Battle Over Generic Drugs, Patents Continues in South Africa, NPR Reports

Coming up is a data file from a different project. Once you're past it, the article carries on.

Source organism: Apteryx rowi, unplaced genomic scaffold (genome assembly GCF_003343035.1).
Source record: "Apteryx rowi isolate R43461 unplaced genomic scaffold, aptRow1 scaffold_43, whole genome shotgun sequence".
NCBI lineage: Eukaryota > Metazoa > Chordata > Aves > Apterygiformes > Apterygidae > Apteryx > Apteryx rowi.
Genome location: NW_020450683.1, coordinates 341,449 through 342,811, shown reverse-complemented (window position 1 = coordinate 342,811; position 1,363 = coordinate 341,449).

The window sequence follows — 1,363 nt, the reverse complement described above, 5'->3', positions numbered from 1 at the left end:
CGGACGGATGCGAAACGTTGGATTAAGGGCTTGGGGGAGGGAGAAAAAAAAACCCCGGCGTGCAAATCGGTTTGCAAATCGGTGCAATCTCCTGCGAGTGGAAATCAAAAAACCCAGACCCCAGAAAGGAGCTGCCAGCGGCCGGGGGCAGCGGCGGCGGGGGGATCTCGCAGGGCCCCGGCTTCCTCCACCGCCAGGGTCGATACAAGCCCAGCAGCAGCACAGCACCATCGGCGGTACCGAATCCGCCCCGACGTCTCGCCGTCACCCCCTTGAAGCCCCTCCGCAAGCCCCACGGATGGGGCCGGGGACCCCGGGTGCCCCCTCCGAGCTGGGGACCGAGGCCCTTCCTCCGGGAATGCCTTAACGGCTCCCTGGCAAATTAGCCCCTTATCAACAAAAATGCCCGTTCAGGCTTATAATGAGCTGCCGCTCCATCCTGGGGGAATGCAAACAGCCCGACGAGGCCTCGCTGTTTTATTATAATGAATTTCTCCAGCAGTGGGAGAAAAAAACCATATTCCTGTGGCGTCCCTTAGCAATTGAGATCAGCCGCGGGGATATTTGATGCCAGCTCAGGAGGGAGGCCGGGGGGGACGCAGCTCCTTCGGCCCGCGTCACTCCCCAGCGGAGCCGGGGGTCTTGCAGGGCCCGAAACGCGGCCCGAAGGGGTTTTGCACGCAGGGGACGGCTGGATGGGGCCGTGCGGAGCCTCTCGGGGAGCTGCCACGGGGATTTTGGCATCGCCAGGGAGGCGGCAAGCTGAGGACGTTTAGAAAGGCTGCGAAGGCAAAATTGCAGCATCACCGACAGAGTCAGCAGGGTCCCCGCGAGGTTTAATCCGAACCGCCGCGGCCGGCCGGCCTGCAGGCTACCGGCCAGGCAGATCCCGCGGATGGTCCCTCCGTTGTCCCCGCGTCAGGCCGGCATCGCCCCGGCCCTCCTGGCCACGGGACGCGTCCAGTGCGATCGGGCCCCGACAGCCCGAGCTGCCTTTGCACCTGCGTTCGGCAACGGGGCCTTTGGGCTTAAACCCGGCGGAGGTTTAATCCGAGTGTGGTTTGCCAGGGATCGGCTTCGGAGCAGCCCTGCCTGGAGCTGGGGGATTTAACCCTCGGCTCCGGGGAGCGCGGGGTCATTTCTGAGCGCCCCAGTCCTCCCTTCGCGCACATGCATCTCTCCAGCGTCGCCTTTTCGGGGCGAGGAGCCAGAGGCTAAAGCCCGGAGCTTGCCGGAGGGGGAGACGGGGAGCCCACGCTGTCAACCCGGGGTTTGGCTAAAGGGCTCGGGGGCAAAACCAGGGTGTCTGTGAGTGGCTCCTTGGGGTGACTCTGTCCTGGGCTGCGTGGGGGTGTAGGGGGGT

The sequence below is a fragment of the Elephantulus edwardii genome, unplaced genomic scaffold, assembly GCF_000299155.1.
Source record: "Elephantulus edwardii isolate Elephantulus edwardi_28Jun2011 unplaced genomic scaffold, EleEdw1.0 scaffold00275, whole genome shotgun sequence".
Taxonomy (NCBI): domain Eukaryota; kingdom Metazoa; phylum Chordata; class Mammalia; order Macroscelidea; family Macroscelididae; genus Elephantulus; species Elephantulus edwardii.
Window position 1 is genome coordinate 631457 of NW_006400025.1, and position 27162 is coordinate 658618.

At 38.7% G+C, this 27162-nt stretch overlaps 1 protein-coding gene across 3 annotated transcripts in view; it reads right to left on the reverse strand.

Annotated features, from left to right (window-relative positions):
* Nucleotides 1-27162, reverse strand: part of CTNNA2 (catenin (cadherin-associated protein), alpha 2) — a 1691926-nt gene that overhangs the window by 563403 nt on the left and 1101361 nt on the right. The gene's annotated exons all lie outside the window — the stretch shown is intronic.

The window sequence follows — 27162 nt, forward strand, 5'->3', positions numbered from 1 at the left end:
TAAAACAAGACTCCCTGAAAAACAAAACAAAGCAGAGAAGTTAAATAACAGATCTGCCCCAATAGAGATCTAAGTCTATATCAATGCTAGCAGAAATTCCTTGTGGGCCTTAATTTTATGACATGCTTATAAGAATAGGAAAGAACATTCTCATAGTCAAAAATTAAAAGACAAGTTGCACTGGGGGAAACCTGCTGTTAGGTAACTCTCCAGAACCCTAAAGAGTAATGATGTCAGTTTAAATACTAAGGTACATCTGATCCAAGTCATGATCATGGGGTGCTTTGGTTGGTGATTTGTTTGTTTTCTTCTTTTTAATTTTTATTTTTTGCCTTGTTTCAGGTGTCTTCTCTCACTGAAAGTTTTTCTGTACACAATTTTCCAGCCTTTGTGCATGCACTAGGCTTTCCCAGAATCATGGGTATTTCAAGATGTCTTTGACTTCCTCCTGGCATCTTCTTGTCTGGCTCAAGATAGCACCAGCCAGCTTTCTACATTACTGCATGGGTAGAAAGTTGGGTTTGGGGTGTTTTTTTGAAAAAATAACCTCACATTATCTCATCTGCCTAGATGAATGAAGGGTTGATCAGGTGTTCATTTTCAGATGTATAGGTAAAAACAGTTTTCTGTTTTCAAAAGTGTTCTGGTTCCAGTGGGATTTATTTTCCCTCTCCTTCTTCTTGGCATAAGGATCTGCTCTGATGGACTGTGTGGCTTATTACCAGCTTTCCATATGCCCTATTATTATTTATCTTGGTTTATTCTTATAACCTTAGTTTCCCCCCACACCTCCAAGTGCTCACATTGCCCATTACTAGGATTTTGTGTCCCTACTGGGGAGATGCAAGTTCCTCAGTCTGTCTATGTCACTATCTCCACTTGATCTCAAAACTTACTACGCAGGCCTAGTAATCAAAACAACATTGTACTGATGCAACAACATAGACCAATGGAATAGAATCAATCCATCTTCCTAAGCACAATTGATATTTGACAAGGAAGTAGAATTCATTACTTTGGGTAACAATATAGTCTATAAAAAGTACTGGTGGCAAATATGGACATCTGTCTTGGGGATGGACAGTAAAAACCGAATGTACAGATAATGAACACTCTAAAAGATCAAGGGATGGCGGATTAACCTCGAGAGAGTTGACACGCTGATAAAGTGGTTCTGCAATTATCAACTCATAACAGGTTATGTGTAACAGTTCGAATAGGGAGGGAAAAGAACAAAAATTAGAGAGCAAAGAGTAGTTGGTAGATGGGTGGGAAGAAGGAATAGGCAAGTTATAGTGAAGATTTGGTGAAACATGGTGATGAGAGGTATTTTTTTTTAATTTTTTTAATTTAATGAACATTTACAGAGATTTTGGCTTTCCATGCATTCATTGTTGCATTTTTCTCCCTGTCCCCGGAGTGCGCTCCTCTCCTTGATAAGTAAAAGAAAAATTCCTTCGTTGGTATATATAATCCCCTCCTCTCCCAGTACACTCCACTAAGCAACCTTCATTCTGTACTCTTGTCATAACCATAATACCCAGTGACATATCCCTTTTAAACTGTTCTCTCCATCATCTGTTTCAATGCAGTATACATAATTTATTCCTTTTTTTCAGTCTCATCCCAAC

South African citizens have yet to see the free AIDS-related drugs promised about a month ago by pharmaceutical giant Pfizer, and activists are "beginning to take things into their own hands," NPR's Brenda Wilson reported on last night's "All Things Considered." Pfizer had agreed to donate fluconazole, a treatment for AIDS-related oral thrush and cryptococcal meningitis, sold in the United States and South Africa by Pfizer as Diflucan. Wilson explained that fluconazole treatment for oral thrush and meningitis is "routine" in developed countries. But if left untreated, as it often is in countries like South Africa, the fungal infection can "spread to the esophagus, causing discomfort, pain and even death." South Africa's Treatment Action Campaign, an activist group, recently led an effort to import fluconazole to Cape Town from Thailand, where a generic version of the drug is sold "for a fraction of the cost" of Pfizer's patented drug. Although TAC's actions were criticized by South African Health Minister Manto Tshabalala-Msimang, Dr. Konji Sebati, Pfizer director of public affairs for Africa and the Middle East, said that the company is "not concerned" about generic imports. "Frankly, we said, the more the merrier," Sebati said. Sebati added that TAC's efforts only brought in "a few thousand tablets ... to treat X number of patients. ... We're not going to divert our attention [from] a program that we want to bring in, which is countrywide -- it's a large-scale program. We're excited about it. It's going to treat thousands, tens of thousands of patients throughout the country, not in one clinic somewhere." Sebati also defended pharmaceutical companies in the face of international criticism over high drug prices. "At some point, people have to take a backstep and get out of the hype from enchanting slogans, and look back and see, had it not been for the Pfizers of the world, and the Glaxos and the Mercks, there would be no generic medication." Zakie Achmat, TAC's organizer, recognized Sebati's point of view, but nonetheless criticized the high cost of drugs. Achmat explained that TAC is "not against ... the right to acknowledge people's research and development and appropriate reward for that research and development and investment." Achmat continued, "But what we are against is potent abuse and profiteering at the expense of people's lives, not simply their health, but the expense ... of people's lives." South Africa's Medicines Control Council, the country's drug regulatory agency, also is not "happy" with the activists' efforts to import cheaper generic drugs, but is allowing such practices "under medical emergency provisions," Wilson reported (NPR, "All Things Considered," 1/29). To listen to the full report, enter http://www.npr.org/ramfiles/atc/20010129.atc.15.rmm into your Web browser. Note: You must have an audio player, such as RealPlayer, to listen to the report.This is part of the KHN Morning Briefing, a summary of health policy coverage from major news organizations. Sign up for an email subscription.